MELISSA BLOCK, HOST:
This is ALL THINGS CONSIDERED, from NPR News. I'm Melissa Block.
AUDIE CORNISH, HOST:
And I'm Audie Cornish. There's some disturbing news today about a disease we don't hear about much anymore - gonorrhea. Federal health officials say the sexually transmitted infection is getting dangerously close to being drug-resistant and therefore, untreatable. So, as NPR's Rob Stein reports, they unveiled a plan to try to buy more time.
ROB STEIN, BYLINE: Gonorrhea has been plaguing humanity for centuries but ever since penicillin came along, a dose of antibiotics would usually take care of it. Jonathan Zenilman studies infectious diseases at Johns Hopkins.
DR. JONATHAN ZENILMAN: Gonorrhea used to be susceptible to penicillin, ampicillin, tetracycline and doxycycline - very commonly used drugs.
STEIN: But one by one, each of those antibiotics - and almost every new one that has come along since - eventually stopped working. Zenilman says one reason is that the bacterium that causes gonorrhea can mutate quickly, to defend itself.
ZENILMAN: If this was a person, this person would be incredibly creative. The bug has an incredible ability to adapt, and just develop new mechanisms of resisting the impact of these drugs.
STEIN: Another reason is that antibiotics are used way too much when they're not really needed, giving gonorrhea - and other nasty germs - too many chances to learn how to survive.
ZENILMAN: A lot of this is occurring not because of treatment for gonorrhea, but overuse for other infections such as urinary tract infections, upper respiratory tract infections and so forth.
STEIN: It got to the point, recently, where doctors only had two antibiotics left that could still cure gonorrhea. And today, federal officials announced that one of their worst fears had come true. One of those last two had started losing its power, too.
DR. GAIL BOLAN: We are sounding the alarm.
STEIN: That's Gail Bolan, at the Centers for Disease Control and Prevention.
BOLAN: We're basically down to one drug, you know, as the most effective treatment for gonorrhea.
STEIN: And, Bolan says, it gets worse. The one, last drug is in the same family of antibiotics. That means it's only a matter of time before it goes, too.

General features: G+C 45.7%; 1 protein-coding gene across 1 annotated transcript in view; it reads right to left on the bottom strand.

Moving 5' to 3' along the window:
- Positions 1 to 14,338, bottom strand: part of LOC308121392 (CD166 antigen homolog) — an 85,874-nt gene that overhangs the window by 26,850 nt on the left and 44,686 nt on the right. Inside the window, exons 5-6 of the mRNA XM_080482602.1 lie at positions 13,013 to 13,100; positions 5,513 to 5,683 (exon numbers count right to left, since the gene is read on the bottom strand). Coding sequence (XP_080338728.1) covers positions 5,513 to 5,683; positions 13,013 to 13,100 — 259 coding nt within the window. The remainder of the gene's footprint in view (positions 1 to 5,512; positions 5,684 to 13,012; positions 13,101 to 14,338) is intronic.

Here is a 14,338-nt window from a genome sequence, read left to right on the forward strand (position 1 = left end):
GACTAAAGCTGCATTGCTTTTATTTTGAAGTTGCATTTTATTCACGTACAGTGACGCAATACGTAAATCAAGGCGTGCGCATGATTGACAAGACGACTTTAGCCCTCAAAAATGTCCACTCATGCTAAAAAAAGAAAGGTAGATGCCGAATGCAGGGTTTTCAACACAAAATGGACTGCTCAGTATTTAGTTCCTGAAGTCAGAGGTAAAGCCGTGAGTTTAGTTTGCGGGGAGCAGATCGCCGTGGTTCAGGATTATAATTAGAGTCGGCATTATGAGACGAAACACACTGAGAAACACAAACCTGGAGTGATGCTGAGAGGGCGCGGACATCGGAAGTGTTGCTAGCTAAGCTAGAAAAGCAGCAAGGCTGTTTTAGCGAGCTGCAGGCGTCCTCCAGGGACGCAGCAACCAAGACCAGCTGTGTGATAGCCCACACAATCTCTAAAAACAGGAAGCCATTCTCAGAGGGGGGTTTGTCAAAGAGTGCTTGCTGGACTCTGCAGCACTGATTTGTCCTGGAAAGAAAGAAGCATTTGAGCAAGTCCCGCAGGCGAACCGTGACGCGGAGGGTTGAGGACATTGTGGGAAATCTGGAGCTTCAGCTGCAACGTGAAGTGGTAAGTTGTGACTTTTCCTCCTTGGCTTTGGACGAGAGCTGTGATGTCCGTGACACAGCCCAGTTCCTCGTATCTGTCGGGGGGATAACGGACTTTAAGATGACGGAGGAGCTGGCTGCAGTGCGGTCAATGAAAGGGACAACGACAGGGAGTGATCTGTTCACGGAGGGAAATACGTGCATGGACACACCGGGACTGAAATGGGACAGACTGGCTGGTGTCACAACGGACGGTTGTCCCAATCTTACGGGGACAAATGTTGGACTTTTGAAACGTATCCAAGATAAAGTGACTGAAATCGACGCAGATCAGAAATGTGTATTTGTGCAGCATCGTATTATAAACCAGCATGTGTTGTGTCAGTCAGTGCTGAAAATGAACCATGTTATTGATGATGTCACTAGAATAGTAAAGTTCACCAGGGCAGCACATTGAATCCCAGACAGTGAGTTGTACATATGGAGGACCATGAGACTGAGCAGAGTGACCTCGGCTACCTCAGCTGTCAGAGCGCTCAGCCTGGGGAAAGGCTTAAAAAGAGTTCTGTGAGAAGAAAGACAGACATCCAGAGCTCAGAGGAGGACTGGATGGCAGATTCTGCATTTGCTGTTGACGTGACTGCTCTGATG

BOLAN: The big worry is that we, potentially, could have untreatable gonorrhea in the United States.
STEIN: That's already happening in other countries. Totally untreatable gonorrhea is popping up in Asia and Europe. So the CDC decided to take a big step. Today, the federal agency declared that doctors should immediately stop using the latest antibiotic that's failing.
BOLAN: We feel we need to a take a critical step, to preserve the last remaining drug we know is effective to treat gonorrhea.
STEIN: It's critical because about 700,000 Americans get gonorrhea every year. And gonorrhea can cause serious complications if untreated - unrelenting pain, infertility and even life-threatening, ectopic pregnancies. William Smith heads an advocacy group that fights sexually transmitted diseases.
WILLIAM SMITH: I think it should be a real clarion call to every American; that we've got a looming public health crisis on our hands and potentially, hundreds of thousands of cases of untreatable gonorrhea in this country, every year.
STEIN: Officials know implementing the new federal guidelines won't be easy. For one thing, the remaining drug is an injection, not a pill. And they want doctors to give it along with at least one other antibiotic, and test patients, to make sure they're cured. But they know all of this will only help for a while. They can't stop the clock from ticking for the one drug left. Here's Gail Bolan, from the CDC, again.
BOLAN: We think it's only a matter of time, based on the history of this organism, until resistance does develop.
STEIN: So scientists are searching for new combinations of antibiotics that might work. And officials are pushing for new weapons that might stay one step ahead of gonorrhea, and the growing list of antibiotic-resistant infections.
Rob Stein, NPR News.
NPR transcripts are created on a rush deadline by Verb8tm, Inc., an NPR contractor, and produced using a proprietary transcription process developed with NPR. This text may not be in its final form and may be updated or revised in the future. Accuracy and availability may vary. The authoritative record of NPR’s programming is the audio record.